Flying cars have been a particular interest of mine since Bob Fulton and I became friends in the Nineties. I met Robert Edison Fulton while doing research for my third book, THE DEVIL’S FOOTPRINT, and I will list him in my memoirs as not only a great friend, and a thoroughly delightful human being, but one of the most unusual men I have ever met. He was married to a rather beautiful French woman, Anne, who I was equally fond of. Sadly, both are now dead.
Wikipedia rightly describes him as follows:
Robert Edison Fulton, Jr. (April 15, 1909 – May 7, 2004) was an American inventor and adventurer. He is known for having traveled around the world on a motorcycle, and for several aviation-related inventions among his 70 patents. Fulton was also a professional photographer.
BOB FULTON AS I KNEW HIM
Among his other claims to fame, Bob invented the first flying car that was CAA certified. In fact, not only was his Airphibian officially certified, but he received several orders for the vehicle/aircraft from the CAA itself. Sadly, his backers pulled out so Bob moved onto other things. But the Airphibian is in the Smithsonian.
In now seem likely that flying cars will finally happen. Bob was only 60 plus years ahead of his time—very typical of the man.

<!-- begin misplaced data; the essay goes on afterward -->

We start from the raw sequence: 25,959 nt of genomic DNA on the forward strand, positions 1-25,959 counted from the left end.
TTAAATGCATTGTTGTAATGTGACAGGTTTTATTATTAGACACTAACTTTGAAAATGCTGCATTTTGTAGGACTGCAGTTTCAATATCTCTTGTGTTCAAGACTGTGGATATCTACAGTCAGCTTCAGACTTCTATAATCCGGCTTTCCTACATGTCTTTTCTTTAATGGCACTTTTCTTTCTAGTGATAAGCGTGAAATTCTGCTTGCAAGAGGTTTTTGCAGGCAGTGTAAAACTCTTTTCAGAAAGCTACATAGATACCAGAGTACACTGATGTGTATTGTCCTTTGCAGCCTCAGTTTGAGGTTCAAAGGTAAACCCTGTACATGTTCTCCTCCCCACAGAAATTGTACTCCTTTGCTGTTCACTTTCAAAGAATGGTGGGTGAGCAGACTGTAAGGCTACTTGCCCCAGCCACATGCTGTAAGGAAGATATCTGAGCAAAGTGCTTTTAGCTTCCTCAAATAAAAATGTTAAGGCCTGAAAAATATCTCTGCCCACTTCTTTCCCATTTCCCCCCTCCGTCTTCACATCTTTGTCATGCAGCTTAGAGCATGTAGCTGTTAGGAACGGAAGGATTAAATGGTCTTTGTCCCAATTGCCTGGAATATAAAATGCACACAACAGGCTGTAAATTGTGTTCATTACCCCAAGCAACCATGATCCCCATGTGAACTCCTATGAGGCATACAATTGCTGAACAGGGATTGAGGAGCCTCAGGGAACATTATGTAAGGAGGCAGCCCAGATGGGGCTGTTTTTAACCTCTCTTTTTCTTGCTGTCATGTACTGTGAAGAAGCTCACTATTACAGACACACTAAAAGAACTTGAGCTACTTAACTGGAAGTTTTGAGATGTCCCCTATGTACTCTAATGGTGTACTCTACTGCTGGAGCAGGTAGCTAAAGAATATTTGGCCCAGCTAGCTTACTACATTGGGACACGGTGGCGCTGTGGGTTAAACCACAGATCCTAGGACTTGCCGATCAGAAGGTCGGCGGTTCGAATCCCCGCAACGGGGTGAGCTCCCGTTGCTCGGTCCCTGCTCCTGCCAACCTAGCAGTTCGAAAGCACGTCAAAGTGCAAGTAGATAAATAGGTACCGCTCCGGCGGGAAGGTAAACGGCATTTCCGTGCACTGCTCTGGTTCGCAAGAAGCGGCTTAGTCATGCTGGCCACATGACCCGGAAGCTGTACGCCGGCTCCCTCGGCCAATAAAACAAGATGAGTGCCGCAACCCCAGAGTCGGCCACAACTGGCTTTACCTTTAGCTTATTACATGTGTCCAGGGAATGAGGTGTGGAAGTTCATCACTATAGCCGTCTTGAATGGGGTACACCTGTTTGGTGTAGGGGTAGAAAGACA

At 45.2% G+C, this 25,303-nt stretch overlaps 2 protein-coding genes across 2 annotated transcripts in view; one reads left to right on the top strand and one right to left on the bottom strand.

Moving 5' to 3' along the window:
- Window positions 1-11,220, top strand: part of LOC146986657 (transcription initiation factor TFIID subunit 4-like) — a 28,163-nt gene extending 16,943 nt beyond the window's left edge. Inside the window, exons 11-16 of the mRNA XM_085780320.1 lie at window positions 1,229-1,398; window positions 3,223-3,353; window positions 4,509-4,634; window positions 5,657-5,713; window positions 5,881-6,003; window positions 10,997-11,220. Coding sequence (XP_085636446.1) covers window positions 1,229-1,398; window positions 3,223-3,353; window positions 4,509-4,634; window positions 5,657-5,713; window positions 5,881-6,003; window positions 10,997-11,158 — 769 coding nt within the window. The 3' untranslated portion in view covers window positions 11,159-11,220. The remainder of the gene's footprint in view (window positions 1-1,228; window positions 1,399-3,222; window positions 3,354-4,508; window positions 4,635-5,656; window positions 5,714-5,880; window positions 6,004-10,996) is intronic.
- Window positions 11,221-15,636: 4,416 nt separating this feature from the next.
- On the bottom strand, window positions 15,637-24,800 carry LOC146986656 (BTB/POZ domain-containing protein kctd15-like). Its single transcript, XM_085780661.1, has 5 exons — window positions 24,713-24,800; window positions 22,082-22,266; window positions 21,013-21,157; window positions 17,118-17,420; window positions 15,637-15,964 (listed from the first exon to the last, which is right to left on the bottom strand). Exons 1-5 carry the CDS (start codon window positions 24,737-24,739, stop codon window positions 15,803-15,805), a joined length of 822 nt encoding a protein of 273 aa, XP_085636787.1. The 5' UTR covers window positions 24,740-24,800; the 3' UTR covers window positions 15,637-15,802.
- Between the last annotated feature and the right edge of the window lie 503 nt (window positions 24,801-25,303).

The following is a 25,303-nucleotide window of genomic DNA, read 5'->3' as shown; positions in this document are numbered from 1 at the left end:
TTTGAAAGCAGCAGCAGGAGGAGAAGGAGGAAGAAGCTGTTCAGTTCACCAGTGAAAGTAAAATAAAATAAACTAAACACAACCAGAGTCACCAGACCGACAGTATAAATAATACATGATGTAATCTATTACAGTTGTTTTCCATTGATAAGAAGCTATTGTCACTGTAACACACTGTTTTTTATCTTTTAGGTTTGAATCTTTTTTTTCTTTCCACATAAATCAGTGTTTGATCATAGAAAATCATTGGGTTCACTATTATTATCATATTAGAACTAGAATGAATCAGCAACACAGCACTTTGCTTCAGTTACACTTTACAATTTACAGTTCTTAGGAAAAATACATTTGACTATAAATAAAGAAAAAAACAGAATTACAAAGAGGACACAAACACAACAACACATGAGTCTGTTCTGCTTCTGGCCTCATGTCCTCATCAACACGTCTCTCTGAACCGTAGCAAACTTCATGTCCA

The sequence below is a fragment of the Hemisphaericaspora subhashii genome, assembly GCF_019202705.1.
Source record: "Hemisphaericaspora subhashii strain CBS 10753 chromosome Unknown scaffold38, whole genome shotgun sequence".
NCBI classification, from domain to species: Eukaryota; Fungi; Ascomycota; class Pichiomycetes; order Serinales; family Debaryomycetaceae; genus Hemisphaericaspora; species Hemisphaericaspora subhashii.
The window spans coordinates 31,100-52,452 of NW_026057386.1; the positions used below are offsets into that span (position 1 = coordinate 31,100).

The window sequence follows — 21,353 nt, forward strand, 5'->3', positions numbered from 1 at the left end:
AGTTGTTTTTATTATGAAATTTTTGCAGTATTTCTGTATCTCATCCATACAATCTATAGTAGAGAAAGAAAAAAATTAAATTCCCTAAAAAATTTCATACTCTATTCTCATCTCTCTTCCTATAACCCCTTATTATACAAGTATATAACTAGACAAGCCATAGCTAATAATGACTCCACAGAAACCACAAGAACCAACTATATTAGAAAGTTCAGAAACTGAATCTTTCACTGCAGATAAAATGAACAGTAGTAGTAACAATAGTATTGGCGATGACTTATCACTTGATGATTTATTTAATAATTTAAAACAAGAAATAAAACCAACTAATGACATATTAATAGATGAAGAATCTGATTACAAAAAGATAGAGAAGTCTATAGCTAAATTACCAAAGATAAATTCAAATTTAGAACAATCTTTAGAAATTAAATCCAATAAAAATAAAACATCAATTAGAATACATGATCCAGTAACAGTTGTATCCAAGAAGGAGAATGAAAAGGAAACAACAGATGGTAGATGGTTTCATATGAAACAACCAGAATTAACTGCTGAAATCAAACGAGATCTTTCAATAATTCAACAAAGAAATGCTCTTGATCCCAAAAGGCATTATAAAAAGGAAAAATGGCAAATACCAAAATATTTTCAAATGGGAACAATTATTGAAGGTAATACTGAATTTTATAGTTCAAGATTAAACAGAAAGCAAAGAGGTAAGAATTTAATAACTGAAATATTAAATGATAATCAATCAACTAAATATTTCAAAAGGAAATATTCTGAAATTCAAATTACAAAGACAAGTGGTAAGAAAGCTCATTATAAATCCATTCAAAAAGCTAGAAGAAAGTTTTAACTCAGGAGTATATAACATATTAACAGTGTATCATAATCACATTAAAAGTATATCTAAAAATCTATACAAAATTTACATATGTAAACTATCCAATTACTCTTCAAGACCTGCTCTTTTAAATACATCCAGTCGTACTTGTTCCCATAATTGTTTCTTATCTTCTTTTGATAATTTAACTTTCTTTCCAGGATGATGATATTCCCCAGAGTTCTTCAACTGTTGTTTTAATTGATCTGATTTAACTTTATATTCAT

BOB’S AIRPHIBIAN—THE FIRST FLYING CAR CERTIFIED BY THE CAA – SHORTLY AFTER WW II
From The Guardian
Organisers of Vienna’s Pioneers Festival, an annual conference for future technology and digital entrepreneurship, announced on Thursday that they would unveil the prototype of “the world’s most advanced flying car” on 29 October.
An earlier prototype of the Flying Roadster by Slovakian company AeroMobil reportedly took its first test flight in October last year. The latest version will be tested a day before its premiere, on 28 October.
Company co-founder Juraj Vaculik said that AeroMobil had sped up the prototyping process after having seen “enthusiastic reactions of the global engineering and design community”.
Weighing 450 kg, with carbon-fibre wings that fold behind the cabin and a flight top speed of 124mph, the two-seater promises to be more of a flying sports car than a flying family car.